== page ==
Sometimes, those who are grieving like to do mundane tasks because it takes their mind off their loss.
Grieving and Coping with Bereavement
You can even plan it now, decades in advance, so your loved ones don't have to worry about it later. If you think a phone call is too intrusive, send a text message or an email. If the survivor is a widow or widower and all alone, now is the time to step up and show how much you value your friendship. Once family members have left to go back to their own lives, loneliness can hit a survivor like a brick.
Invite the surviving partner to dinner on Saturday nights just as you had invited them as a couple before. If the survivor is elderly and depended on the now-deceased spouse for transportation, you can offer to run errands or take the person to doctor appointments, the grocery store and for other necessities. Often, survivors will not want to impose on family or friends.
If a widow makes wonderful bread, ask for a homemade loaf in return. On the other hand, if the survivor has young children, offer to babysit. Giving him or her a much-needed break will be greatly appreciated. This depression is not a sign of mental illness. It is the appropriate response to a great loss. When a loss fully settles in your soul, and you realize that your loved one is not coming back, feelings of deep sadness depression are normal.
To not experience depression after a loved one dies would be very unusual.
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Depression is a necessary step toward healing. Eventually you come to terms with your bereavement as you move into the acceptance stage of grief. At this point, the loss has become part of your story and your history.
It does not consume your life in the same way it did to begin with. With acceptance comes increased peace. As you move through this stage, you will find yourself once more interested in and able to enjoy some of the things that you formerly liked to do. You may develop new interests and relationships. You have learned to live with your loss in a way that is constructive and healing.
Every person is different, and so is their grief. Each person will follow a different path toward healing. Although there is no right or wrong amount of time to complete the grieving process, many experts agree that it is not unusual to take at least a year to move through the grieving process.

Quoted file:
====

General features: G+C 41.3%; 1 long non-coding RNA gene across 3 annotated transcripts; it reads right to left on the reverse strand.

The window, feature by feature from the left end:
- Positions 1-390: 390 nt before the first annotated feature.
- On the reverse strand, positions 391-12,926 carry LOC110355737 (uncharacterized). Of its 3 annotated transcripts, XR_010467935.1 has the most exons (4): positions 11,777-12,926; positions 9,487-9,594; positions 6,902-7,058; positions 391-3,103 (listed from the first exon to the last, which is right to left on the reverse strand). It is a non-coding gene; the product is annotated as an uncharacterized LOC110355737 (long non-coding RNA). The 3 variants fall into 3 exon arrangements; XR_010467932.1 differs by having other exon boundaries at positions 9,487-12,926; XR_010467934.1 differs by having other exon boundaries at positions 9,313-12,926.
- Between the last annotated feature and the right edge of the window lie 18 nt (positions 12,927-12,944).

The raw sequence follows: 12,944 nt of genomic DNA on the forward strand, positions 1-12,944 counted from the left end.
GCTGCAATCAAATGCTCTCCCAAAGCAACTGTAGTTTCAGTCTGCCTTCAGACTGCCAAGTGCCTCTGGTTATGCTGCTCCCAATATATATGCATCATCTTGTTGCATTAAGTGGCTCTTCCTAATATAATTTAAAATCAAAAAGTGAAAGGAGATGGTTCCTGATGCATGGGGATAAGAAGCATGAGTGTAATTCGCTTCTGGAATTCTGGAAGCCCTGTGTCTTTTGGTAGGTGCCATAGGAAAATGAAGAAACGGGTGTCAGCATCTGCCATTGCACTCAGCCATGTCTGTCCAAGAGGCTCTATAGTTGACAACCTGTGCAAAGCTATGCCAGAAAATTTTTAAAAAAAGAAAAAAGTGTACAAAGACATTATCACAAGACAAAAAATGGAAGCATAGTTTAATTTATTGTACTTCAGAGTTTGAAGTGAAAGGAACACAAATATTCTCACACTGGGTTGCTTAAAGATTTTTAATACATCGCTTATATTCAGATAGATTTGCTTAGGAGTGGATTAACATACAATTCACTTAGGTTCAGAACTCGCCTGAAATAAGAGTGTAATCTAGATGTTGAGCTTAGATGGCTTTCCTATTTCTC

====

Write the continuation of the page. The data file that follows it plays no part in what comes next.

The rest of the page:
The duration of the mourning process can also be influenced by your relationship to the deceased, the amount of support you receive, and other factors. This may be especially true if the other loss is relatively recent, or has never been fully processed in and of itself. If, after some time has passed, you find your grief is still persistent and disruptive to the point where it impacts your daily functions, please seek professional counseling.
The Grieving Process. The grieving process takes time, and grief can be more intense at some times than others.
How to deal with grief (and find support) after the funeral
As time goes on, reminders of the person who has died can intensify feelings of grief. At other times, it might feel as if grief is in the background of your normal activities, and not on your mind all the time. As you do things you enjoy and spend time with people you feel good around, you can help yourself feel better. Grief has its own pace.
The Grieving Process
Every situation is different. How much grief you feel or how long it lasts isn't a measure of how important the person was to you. If you're grieving, it can help to express your feelings and get support, take care of yourself, and find meaning in the experience. Take a moment to notice how you've been feeling and reacting.
Try to put it into words. Write about what you're feeling and the ways you're reacting to grief. Notice how it feels to think about and write about your experience. Think of someone you can share your feelings with, someone who will listen and understand. Find time to talk to that person about what you're going through and how the loss is affecting you. Notice how you feel after sharing and talking. We can learn a lot from the people in our lives. Even when you don't feel like talking, it can help just to be with others who also loved the person who died.
When family and friends get together, it helps people feel less isolated in the first days and weeks of their grief.
- Journey through Grief | Church of England Funerals.
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Being with others helps you, and your presence — and words — can support them, too.